Next Week's Risk Dashboard

  • Housing’s role in the global productivity problem
  • Canadian fiscal easing negates monetary easing
  • Are US nonfarm payrolls still resilient?
  • Was the soft patch for US wages an anomaly?
  • Eurozone inflation is hotter than realized pending an update
  • Sticky Eurozone inflation expectations poised for an update
  • Canada’s explosive job growth looks to repeat
  • The long and the short on Canadian wage growth
  • Canada’s economy is rebounding amid excessive pessimism
  • BoC surveys will probably show slightly lower inflation expectations…
  • …as small businesses continue to signal price hikes while flying under the radar
  • A heavy week for Fed-speak
  • Europe’s Easter travel plans still aren’t what they used to be…
  • …but they are in the US and Canada!
  • Banco Central de Chile to cut by another 100bps
  • The RBI is expected to hold again
  • Other global releases

Chart of the Week

Chart of the Week: The BoC Will Raise Estimates of Fiscal Easing

Housing has become a global obsession and like any obsession this carries unwanted side effects. This didn’t just happen overnight as this mania has been building to a crescendo over many years and presenting profound dilemmas to governments and central banks.

There isn’t enough of it, or we over stimulate its demand. It’s a source of good jobs and major part of household wealth, but constantly seeking to stimulate its demand carries consequences that may be incongruent to achieving progress on other fronts. The housing beast sucks in resources from all around it, leaving less for other purposes. There has to be some market discipline, but a fair society can’t have reams of homeless people sleeping on sewer grates and park benches. Homes need to be built, but the environmental consequences can be stark. Governments make a lot of money off of housing, but it costs them a lot too. People like their low-density space but committing to this involves vast sums spent connecting and moving them. These are among the many conundrums facing policymakers as they come under intensifying pressure to address housing affordability.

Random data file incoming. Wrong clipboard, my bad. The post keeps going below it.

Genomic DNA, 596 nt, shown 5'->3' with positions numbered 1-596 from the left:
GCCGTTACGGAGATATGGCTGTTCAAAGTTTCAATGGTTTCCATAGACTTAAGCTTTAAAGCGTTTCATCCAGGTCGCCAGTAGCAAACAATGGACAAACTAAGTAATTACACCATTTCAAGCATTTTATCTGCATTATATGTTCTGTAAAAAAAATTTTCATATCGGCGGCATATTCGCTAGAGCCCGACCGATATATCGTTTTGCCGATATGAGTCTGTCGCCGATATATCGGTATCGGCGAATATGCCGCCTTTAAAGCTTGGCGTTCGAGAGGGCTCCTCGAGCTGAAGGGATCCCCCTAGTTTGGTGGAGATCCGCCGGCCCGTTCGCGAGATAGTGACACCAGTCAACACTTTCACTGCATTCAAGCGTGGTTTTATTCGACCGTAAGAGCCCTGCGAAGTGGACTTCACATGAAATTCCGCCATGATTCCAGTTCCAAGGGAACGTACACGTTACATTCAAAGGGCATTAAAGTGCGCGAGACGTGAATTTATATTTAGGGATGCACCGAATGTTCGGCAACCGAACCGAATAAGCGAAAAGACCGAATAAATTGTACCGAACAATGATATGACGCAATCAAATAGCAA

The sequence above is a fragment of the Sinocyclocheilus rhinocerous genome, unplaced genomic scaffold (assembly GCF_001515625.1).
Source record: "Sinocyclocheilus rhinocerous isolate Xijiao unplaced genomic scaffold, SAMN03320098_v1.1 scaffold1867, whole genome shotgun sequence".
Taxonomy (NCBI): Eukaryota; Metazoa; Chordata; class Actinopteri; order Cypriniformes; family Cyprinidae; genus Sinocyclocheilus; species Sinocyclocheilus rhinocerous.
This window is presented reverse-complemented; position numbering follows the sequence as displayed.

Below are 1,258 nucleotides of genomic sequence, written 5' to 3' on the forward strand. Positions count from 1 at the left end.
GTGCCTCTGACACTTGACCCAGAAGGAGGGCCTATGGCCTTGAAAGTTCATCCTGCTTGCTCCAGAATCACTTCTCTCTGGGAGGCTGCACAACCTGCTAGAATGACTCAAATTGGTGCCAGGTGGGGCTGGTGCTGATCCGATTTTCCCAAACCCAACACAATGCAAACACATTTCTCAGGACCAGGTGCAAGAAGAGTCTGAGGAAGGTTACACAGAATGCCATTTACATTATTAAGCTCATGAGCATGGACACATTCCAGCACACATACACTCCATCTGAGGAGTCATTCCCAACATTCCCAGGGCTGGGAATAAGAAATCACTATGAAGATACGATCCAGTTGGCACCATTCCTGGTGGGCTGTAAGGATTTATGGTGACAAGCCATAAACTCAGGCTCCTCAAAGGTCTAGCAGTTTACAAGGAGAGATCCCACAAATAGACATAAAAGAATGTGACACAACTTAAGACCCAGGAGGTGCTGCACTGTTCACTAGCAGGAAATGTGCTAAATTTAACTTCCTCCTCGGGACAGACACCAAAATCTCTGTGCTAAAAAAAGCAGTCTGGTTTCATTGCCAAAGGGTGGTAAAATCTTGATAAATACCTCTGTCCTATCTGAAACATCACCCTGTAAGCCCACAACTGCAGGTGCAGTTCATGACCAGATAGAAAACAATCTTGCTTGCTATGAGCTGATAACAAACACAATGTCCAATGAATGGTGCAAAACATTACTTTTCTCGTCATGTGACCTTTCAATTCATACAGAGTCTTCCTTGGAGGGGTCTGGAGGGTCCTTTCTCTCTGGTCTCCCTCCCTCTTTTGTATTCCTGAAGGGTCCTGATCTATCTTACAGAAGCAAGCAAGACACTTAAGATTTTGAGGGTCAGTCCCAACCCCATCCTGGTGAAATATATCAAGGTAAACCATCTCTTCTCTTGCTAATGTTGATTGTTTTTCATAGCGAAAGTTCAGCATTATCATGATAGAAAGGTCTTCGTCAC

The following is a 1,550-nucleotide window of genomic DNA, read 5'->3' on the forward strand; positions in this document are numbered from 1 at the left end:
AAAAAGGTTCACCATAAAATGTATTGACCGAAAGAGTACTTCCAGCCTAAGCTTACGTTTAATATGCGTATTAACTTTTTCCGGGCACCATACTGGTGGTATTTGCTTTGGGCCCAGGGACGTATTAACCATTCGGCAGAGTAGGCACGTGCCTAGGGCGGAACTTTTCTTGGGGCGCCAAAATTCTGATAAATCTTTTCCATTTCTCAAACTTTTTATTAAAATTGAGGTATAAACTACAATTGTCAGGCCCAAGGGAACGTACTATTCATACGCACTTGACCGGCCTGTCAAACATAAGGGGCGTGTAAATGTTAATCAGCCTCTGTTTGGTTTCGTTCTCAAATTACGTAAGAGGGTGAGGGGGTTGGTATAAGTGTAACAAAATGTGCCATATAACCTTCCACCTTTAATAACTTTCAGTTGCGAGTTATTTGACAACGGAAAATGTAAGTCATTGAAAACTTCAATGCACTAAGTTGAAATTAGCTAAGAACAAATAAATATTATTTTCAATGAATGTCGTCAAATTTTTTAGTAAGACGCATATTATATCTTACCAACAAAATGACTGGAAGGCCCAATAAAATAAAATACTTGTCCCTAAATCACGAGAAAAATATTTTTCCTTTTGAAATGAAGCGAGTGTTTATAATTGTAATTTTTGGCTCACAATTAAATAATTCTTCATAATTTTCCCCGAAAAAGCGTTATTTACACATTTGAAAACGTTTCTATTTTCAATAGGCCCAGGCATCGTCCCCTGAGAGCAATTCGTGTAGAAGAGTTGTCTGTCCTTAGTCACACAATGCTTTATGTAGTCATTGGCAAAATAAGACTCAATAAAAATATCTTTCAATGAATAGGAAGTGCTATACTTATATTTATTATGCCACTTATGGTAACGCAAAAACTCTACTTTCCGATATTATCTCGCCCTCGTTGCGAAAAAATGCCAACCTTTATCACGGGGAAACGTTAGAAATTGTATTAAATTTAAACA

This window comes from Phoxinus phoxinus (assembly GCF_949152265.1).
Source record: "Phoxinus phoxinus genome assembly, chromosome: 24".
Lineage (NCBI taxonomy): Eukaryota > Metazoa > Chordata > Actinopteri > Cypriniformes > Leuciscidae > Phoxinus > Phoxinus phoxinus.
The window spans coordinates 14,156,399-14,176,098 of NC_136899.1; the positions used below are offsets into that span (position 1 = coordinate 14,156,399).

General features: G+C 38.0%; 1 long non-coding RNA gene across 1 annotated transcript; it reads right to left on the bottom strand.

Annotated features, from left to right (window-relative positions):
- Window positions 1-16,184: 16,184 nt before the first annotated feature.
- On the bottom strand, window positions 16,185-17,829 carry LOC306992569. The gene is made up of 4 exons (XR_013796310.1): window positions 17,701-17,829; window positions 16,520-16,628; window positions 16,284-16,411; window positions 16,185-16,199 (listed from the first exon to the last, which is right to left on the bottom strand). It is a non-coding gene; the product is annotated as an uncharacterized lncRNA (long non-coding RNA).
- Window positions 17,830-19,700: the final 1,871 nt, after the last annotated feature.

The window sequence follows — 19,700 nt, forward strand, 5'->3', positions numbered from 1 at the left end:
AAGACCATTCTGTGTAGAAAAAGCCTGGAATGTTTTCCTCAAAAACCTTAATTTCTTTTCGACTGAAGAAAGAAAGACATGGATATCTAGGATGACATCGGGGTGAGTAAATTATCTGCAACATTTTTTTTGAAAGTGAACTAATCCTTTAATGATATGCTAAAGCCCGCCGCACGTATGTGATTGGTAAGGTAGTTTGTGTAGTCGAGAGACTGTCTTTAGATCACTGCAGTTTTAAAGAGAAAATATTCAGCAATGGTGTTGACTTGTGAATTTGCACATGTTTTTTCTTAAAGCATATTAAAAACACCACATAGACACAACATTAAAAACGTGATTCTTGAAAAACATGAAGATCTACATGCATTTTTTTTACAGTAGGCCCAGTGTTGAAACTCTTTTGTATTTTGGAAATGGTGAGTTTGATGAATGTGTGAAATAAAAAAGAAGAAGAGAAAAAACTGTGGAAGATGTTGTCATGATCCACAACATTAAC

Perhaps the most important conundrum of all is the evidence on what this preoccupation with housing may be doing to productivity. There is a fairly well-developed literature that posits this obsession with housing—bigger, nicer, with fewer people in each one, and more of it—helps to understand waning productivity across multiple economies over the years since the late 1990s. Some are worse than others, but countries experiencing particularly bad figures of late—like Canada—can at least point to a global phenomenon.

The core issue is this: are many folks across modern societies making themselves house-richer in the shorter-run, but poorer in the longer run if it comes at the expense of productivity growth as the single biggest determinant of rising living standards over time?

This piece, for instance, does a nice job of summarizing some of the studies with embedded links to them. This one from last November explores the linkage across OECD economies and concludes that labour productivity is negatively and significantly associated with rising real house prices. 

An economist at the BIS authored an earlier study in 2020 (here) that concluded “an increase in house prices reallocates capital and labour towards inefficient firms, with negative consequences for aggregate industry productivity. Industries with a stronger relative increase in real estate values see a significant decline in total factor productivity.”